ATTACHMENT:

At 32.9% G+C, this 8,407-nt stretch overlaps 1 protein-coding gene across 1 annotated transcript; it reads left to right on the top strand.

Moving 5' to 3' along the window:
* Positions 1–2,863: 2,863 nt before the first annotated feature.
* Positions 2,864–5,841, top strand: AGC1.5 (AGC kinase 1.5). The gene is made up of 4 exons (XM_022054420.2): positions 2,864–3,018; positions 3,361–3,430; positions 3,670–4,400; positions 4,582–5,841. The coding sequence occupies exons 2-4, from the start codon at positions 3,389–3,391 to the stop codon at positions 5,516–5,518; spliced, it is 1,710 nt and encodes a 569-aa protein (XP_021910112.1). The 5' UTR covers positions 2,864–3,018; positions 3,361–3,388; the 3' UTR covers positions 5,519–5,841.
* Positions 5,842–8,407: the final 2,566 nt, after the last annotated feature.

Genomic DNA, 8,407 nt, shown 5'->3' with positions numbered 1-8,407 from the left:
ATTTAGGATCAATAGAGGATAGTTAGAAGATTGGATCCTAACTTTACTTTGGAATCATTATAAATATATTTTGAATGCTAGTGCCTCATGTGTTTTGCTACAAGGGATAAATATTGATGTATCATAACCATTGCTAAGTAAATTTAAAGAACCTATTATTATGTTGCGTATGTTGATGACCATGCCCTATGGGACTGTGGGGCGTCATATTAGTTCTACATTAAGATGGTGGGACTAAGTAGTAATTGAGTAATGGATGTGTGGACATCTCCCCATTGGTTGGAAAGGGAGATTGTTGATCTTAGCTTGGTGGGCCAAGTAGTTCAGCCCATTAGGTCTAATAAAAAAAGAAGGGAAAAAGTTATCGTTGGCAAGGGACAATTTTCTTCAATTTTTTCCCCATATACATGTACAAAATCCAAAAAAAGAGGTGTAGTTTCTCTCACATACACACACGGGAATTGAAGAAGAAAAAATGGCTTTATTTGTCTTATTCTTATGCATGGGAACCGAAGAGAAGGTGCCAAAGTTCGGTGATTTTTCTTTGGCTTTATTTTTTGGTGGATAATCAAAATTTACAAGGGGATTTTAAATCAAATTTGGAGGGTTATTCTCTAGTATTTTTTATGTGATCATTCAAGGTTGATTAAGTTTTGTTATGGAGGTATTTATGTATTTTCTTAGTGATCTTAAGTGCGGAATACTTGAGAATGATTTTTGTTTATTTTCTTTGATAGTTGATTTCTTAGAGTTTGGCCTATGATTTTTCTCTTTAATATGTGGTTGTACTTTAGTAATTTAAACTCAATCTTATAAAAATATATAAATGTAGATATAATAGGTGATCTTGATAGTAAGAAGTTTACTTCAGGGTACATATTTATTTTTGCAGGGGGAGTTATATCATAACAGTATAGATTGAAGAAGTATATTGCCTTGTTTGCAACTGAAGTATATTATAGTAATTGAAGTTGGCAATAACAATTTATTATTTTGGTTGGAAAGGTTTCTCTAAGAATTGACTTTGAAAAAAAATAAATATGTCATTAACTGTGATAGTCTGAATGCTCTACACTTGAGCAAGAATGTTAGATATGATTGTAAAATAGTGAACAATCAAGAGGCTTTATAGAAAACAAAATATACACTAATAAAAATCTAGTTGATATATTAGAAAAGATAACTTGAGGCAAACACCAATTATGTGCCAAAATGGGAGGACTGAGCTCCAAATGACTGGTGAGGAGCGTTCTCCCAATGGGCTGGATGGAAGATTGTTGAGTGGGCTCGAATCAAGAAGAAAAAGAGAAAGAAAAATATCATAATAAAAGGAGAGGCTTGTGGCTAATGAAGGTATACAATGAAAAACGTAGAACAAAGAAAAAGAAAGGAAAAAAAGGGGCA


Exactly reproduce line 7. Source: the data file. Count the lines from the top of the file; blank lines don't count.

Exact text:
ATTTAGGATCAATAGAGGATAGTTAGAAGATTGGATCCTAACTTTACTTTGGAATCATTATAAATATATTTTGAATGCTAGTGCCTCATGTGTTTTGCTACAAGGGATAAATATTGATGTATCATAACCATTGCTAAGTAAATTTAAAGAACCTATTATTATGTTGCGTATGTTGATGACCATGCCCTATGGGACTGTGGGGCGTCATATTAGTTCTACATTAAGATGGTGGGACTAAGTAGTAATTGAGTAATGGATGTGTGGACATCTCCCCATTGGTTGGAAAGGGAGATTGTTGATCTTAGCTTGGTGGGCCAAGTAGTTCAGCCCATTAGGTCTAATAAAAAAAGAAGGGAAAAAGTTATCGTTGGCAAGGGACAATTTTCTTCAATTTTTTCCCCATATACATGTACAAAATCCAAAAAAAGAGGTGTAGTTTCTCTCACATACACACACGGGAATTGAAGAAGAAAAAATGGCTTTATTTGTCTTATTCTTATGCATGGGAACCGAAGAGAAGGTGCCAAAGTTCGGTGATTTTTCTTTGGCTTTATTTTTTGGTGGATAATCAAAATTTACAAGGGGATTTTAAATCAAATTTGGAGGGTTATTCTCTAGTATTTTTTATGTGATCATTCAAGGTTGATTAAGTTTTGTTATGGAGGTATTTATGTATTTTCTTAGTGATCTTAAGTGCGGAATACTTGAGAATGATTTTTGTTTATTTTCTTTGATAGTTGATTTCTTAGAGTTTGGCCTATGATTTTTCTCTTTAATATGTGGTTGTACTTTAGTAATTTAAACTCAATCTTATAAAAATATATAAATGTAGATATAATAGGTGATCTTGATAGTAAGAAGTTTACTTCAGGGTACATATTTATTTTTGCAGGGGGAGTTATATCATAACAGTATAGATTGAAGAAGTATATTGCCTTGTTTGCAACTGAAGTATATTATAGTAATTGAAGTTGGCAATAACAATTTATTATTTTGGTTGGAAAGGTTTCTCTAAGAATTGACTTTGAAAAAAAATAAATATGTCATTAACTGTGATAGTCTGAATGCTCTACACTTGAGCAAGAATGTTAGATATGATTGTAAAATAGTGAACAATCAAGAGGCTTTATAGAAAACAAAATATACACTAATAAAAATCTAGTTGATATATTAGAAAAGATAACTTGAGGCAAACACCAATTATGTGCCAAAATGGGAGGACTGAGCTCCAAATGACTGGTGAGGAGCGTTCTCCCAATGGGCTGGATGGAAGATTGTTGAGTGGGCTCGAATCAAGAAGAAAAAGAGAAAGAAAAATATCATAATAAAAGGAGAGGCTTGTGGCTAATGAAGGTATACAATGAAAAACGTAGAACAAAGAAAAAGAAAGGAAAAAAAGGGGCA